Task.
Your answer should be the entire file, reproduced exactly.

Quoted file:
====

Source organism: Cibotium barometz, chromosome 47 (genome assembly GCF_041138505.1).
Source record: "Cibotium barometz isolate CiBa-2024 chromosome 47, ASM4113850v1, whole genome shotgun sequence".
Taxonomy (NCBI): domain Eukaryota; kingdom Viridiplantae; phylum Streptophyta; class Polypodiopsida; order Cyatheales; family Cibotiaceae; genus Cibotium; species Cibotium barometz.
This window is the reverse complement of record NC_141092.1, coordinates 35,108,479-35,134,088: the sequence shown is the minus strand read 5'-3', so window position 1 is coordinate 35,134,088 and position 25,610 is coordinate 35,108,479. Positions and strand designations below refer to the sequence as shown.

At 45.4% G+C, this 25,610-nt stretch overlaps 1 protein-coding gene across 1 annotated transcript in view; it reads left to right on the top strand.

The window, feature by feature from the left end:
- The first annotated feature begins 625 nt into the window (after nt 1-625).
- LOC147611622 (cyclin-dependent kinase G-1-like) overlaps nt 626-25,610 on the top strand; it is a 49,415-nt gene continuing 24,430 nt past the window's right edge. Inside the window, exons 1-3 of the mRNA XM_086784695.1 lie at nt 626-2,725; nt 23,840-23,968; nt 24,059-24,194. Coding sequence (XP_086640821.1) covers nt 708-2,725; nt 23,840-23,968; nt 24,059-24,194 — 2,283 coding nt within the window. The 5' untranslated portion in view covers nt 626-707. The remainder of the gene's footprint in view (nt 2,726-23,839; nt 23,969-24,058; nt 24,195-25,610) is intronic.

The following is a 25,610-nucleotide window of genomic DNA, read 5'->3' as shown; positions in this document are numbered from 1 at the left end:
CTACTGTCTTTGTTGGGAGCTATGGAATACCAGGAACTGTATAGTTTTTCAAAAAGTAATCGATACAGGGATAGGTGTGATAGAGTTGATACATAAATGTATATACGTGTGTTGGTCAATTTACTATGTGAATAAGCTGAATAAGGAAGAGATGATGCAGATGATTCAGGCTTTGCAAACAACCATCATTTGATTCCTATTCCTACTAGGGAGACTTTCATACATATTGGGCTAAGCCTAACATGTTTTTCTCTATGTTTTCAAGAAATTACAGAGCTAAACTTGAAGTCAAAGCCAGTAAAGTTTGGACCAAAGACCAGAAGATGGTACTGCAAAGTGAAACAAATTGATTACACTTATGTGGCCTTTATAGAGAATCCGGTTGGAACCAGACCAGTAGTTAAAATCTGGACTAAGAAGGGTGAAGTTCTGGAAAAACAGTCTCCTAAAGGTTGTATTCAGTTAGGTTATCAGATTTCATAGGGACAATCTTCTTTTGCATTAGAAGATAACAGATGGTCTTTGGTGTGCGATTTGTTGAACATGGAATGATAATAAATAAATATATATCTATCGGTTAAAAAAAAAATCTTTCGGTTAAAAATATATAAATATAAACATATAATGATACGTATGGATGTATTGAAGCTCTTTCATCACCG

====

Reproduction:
Source organism: Cibotium barometz, chromosome 47 (genome assembly GCF_041138505.1).
Source record: "Cibotium barometz isolate CiBa-2024 chromosome 47, ASM4113850v1, whole genome shotgun sequence".
Taxonomy (NCBI): domain Eukaryota; kingdom Viridiplantae; phylum Streptophyta; class Polypodiopsida; order Cyatheales; family Cibotiaceae; genus Cibotium; species Cibotium barometz.
This window is the reverse complement of record NC_141092.1, coordinates 35,108,479-35,134,088: the sequence shown is the minus strand read 5'-3', so window position 1 is coordinate 35,134,088 and position 25,610 is coordinate 35,108,479. Positions and strand designations below refer to the sequence as shown.

At 45.4% G+C, this 25,610-nt stretch overlaps 1 protein-coding gene across 1 annotated transcript in view; it reads left to right on the top strand.

The window, feature by feature from the left end:
- The first annotated feature begins 625 nt into the window (after nt 1-625).
- LOC147611622 (cyclin-dependent kinase G-1-like) overlaps nt 626-25,610 on the top strand; it is a 49,415-nt gene continuing 24,430 nt past the window's right edge. Inside the window, exons 1-3 of the mRNA XM_086784695.1 lie at nt 626-2,725; nt 23,840-23,968; nt 24,059-24,194. Coding sequence (XP_086640821.1) covers nt 708-2,725; nt 23,840-23,968; nt 24,059-24,194 — 2,283 coding nt within the window. The 5' untranslated portion in view covers nt 626-707. The remainder of the gene's footprint in view (nt 2,726-23,839; nt 23,969-24,058; nt 24,195-25,610) is intronic.

The following is a 25,610-nucleotide window of genomic DNA, read 5'->3' as shown; positions in this document are numbered from 1 at the left end:
CTACTGTCTTTGTTGGGAGCTATGGAATACCAGGAACTGTATAGTTTTTCAAAAAGTAATCGATACAGGGATAGGTGTGATAGAGTTGATACATAAATGTATATACGTGTGTTGGTCAATTTACTATGTGAATAAGCTGAATAAGGAAGAGATGATGCAGATGATTCAGGCTTTGCAAACAACCATCATTTGATTCCTATTCCTACTAGGGAGACTTTCATACATATTGGGCTAAGCCTAACATGTTTTTCTCTATGTTTTCAAGAAATTACAGAGCTAAACTTGAAGTCAAAGCCAGTAAAGTTTGGACCAAAGACCAGAAGATGGTACTGCAAAGTGAAACAAATTGATTACACTTATGTGGCCTTTATAGAGAATCCGGTTGGAACCAGACCAGTAGTTAAAATCTGGACTAAGAAGGGTGAAGTTCTGGAAAAACAGTCTCCTAAAGGTTGTATTCAGTTAGGTTATCAGATTTCATAGGGACAATCTTCTTTTGCATTAGAAGATAACAGATGGTCTTTGGTGTGCGATTTGTTGAACATGGAATGATAATAAATAAATATATATCTATCGGTTAAAAAAAAAATCTTTCGGTTAAAAATATATAAATATAAACATATAATGATACGTATGGATGTATTGAAGCTCTTTCATCACCG